It is increasingly expected that managers- irrespective of the nature of the business they are in- coach their teams to attain better results. However, as you look around , you soon find that coaching does not come naturally or even easily to all managers. Some make efforts and give up when they find it more complex than they imagined it to be. Others give up when they don’t see dramatic results immediately. Keeping in mind the traditional outlook of a large number of typical managers, here are my 7 Barriers to Coaching:-
- Used to Control: They believe the manager’s job is to control and are so used to ordering people around that they find it difficult to accept that things can get done – without their doing so. They wrongly believe that they possess more knowledge than anyone else and brook no interference in the way they run the show.
- One Size Fits All: They are used to a certain style of management. This makes them believe that what worked with one, should work with all. Or what worked the other day should work a few months later as well.
- Wrong Priorities: The common excuse of ” I have no time” is a reflection of the low priority they give to people development. They are more occupied in fire fighting and rushing from one crisis to another. With a perpetually imbalanced sense of priorities, it’s little wonder that they “have no time” for coaching.
- Too Much or Too Little: In sharing responsibility or expecting contributions from team members, they tend to go to extremes. Either they give up too much responsibility too soon – almost amounting to abdication- or give too little for it to be meaningful to the team member.
- Solving Problems Themselves: Since they view solving problems as being critical for success, they tend to do all the problem solving themselves. As a result, those working for them do not get adequate exposure or experience of solving problems on their own. Over time, team members get conditioned to having the boss solve all the problems.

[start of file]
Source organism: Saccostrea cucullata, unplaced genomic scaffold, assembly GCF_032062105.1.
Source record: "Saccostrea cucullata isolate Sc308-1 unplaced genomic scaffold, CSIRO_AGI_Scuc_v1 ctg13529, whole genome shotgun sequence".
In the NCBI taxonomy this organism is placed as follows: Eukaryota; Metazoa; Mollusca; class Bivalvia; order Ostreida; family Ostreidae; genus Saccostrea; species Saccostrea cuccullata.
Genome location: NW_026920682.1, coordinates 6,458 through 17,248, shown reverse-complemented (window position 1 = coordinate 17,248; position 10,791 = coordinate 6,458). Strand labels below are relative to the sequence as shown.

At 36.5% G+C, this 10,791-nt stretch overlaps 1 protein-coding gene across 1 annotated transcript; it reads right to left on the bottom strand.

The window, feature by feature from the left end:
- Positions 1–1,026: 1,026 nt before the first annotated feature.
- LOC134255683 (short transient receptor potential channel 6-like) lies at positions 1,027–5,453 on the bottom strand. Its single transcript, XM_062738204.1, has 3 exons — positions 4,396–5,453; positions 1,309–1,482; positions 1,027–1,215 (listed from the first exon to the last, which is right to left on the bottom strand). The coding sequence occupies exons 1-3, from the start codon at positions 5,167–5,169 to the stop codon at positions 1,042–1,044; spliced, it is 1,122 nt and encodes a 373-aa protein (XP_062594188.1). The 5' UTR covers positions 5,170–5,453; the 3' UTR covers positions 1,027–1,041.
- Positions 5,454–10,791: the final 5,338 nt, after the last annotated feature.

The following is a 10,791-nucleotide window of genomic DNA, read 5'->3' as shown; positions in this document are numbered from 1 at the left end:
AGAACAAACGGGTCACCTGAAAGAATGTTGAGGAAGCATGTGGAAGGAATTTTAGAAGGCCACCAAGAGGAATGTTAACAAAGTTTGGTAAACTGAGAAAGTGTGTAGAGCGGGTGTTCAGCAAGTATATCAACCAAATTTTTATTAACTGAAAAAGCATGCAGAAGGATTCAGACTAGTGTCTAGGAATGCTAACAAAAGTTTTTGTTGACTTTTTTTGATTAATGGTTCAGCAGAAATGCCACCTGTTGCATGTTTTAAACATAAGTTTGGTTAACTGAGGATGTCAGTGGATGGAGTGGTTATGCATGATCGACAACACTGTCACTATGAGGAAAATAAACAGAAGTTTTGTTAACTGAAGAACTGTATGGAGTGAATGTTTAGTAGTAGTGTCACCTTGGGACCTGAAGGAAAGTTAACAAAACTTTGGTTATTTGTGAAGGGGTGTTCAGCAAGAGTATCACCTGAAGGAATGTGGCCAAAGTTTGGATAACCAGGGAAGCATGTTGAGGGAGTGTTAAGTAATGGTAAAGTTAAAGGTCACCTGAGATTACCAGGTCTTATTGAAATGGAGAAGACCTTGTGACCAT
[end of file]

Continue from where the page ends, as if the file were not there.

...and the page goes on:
- Coach Centred rather Than Coachee Centred: Their entire approach is based on what works for them. As a result, they approach issues the way they would, not on the way the team member is most comfortable with or good at. The manager prefers people who think like him and work like him. They find it difficult to manage diversity since they seldom see things from others’ perspective.
- Unstructured Approach: Caught up in the whirlwind of day to day operations, they seldom adopt a structured approach to coaching. They are driven by varying tempos, move from one topic to another and see speed as the barometer of success, They don’t realize that coaching does not provide a “quick fix” solution. It calls for sustained effort over time.
The good news is that all managers do not make poor coaches. There are some who are truly gifted.They see the true potential in people and work with them in developing this potential. These are the ones remembered by their team members long after they cease to work for them- for the role they played in their development. As Sir John Whitmore said ‘Coaching focuses on future possibilities, not past mistakes”.
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This is Post No: 354 of the “A Step A Day” series : To provide perspective and provoke thought to facilitate self-development across a wide spectrum of issues- big and small- crucial for executive success.